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Ignoring Tired Pleas from the Democratic Party

By Matt Gonzalez

Democrats succeeded in getting Greens and Independents to vote for John Kerry, but will we be asked to do the same thing four years from now?

Although Democrats didn’t elect John Kerry on November 2, they did get something they wanted badly. They convinced Greens, Independents, and progressive Democrats to support a candidate who did not represent their beliefs about issues like the war in Iraq, the Patriot Act, and the WTO. The Democratic Party successfully scared voters with the specter of another “spoiled” outcome like 2000.

Hundreds of thousands of Americans were disenfranchised by abandoning candidates who truly represented their values in exchange for John Kerry. Only “anybody but Bush” did not even win in the end, and progressives are left wondering if our votes could have been better cast. And if we will be asked to repeat the same futile exercise in four years.

The Democratic Party’s strategy is apparently to hope it will be able to talk progressives out of voting for their chosen candidates every election cycle. This is hardly a democratic — or practical — solution. But since Ralph Nader didn’t cost them the election this time around, their “solution” appears to have worked out just fine. And, unfortunately, very little post-election punditry has focused on the need for more democratic elections.

But are Democrats — who went to great lengths to silence third party candidates this year — willing to reform elections so we don’t face the same quandary four years from now?

Sadly, I predict they won’t. Democrats will likely ignore the necessity of updating the antiquated two-party system because they don’t perceive it to be in the party’s long-term interest to do so. Although Democrats are quick to invoke Nader’s role in 2000, they fail to mention how Ross Perot’s campaign in 1992 allowed Bill Clinton — who ended up with just 43% of the vote — to ascend to the presidency. The Democratic Party understands how the existing system, although not always kind to its candidates, does in fact reward it with power roughly half of the time.

Why should they bother with election reform that might actually allow a multi-party system to emerge? Why help the Green Party? Isn’t it better for Democrats to simply accept the results this year and look forward to a future in which power is shared with only one other party?

So what are progressive voters to do? For starters, we should pledge that we are not going to delay our efforts to build a more humane society. We will vote for the candidate we truly want to win, the one who represents our beliefs. The tired pleas for us to abandon our candidate are not going to be heard next time. We must communicate this now, so Democrats are on notice that they have only four years to fix elections or suffer future defeats — regardless of how “evil” the Republican candidate.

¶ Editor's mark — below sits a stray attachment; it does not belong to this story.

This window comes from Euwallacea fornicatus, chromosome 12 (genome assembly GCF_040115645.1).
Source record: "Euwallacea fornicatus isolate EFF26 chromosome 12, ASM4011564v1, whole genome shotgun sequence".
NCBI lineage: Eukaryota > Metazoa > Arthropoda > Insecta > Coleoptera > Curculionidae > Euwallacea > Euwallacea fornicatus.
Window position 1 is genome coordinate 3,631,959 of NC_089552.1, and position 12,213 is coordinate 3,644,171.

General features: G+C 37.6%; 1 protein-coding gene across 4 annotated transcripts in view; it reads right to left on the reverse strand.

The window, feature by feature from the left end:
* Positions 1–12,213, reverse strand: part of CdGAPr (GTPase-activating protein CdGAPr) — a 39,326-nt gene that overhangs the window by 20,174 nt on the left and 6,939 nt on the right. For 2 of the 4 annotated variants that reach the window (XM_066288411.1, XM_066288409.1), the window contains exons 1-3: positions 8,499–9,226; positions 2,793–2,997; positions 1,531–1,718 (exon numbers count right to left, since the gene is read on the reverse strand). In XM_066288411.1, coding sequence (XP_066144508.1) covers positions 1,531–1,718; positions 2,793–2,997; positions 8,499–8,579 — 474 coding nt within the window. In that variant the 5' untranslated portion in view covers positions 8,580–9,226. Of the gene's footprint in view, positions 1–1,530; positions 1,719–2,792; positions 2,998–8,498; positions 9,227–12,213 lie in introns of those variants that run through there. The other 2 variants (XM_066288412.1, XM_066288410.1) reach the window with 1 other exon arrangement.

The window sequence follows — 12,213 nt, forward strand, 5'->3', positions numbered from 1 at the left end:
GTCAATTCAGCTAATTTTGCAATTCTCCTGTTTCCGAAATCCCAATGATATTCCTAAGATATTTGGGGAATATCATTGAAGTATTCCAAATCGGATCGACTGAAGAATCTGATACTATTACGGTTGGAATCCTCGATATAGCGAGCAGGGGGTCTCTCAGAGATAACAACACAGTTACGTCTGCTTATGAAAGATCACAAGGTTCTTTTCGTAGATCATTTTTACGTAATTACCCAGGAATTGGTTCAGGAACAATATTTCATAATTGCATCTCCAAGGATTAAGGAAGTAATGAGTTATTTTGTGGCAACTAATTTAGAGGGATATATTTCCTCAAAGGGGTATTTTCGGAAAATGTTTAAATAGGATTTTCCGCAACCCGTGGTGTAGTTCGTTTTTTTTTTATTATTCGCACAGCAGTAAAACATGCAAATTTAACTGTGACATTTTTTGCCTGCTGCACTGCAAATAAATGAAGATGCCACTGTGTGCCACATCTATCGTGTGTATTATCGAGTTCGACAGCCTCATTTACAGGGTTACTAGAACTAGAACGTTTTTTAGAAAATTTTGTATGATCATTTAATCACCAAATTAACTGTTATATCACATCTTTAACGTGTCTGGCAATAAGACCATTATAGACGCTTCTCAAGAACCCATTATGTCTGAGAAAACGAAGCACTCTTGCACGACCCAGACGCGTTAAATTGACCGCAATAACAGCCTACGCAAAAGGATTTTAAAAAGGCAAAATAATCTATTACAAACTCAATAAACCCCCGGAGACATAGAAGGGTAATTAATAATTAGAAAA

We need only look to San Francisco for an example of a simple and practical electoral reform. On November 2, San Francisco successfully implemented a voting system called “instant run-off voting” (or IRV) for electing its local county supervisors. Voters, in one trip to the ballot box, were able to rank their top three choices, allowing a runoff to be conducted immediately if no candidate received over 50% of the vote in the first round of tallying.

The use of IRV nullifies the “spoiler” argument used by the Democratic Party. It ensures that the winner of an election will have a mandate with a majority of the votes cast, not just a plurality victory as the current system permits. In addition, it allows for the inclusion of voices not counted in traditional run-off elections, as run-offs are generally plagued by a dramatic drop in voter turnout.

So why can’t we have IRV, or at the very least, traditional two-candidate run-offs, in presidential elections? If this method of voting had been used in Florida in 2000, Nader’s supporters could have selected Al Gore as their second choice, guaranteeing that their votes would not be wasted and eliminating the pressure to vote for a candidate who was not their favorite.

Last month, Rep. Jesse Jackson Jr. (D-IL) introduced IRV legislation in the United States Congress. House Resolution 5293 mandates that states implement IRV by 2008 in elections of all federal officials. The only problem is that it’s not the first time he’s introduced such a measure. In the past he hasn’t been able to convince enough of his Democratic colleagues to join him. Will it be different this time?

Now more than ever, progressives must pledge not to bail out the Democrats next time around. Certainly not if they’ve failed to work toward electoral reform. To do otherwise is to get caught up in an endless cycle that props up a rotten and undemocratic system of voting in order to avert short term evils — all the while guaranteeing long term ones.

This article appeared first in Issue No. 7 of Mesh magazine, published in November 2004 and available in bookstores throughout San Francisco.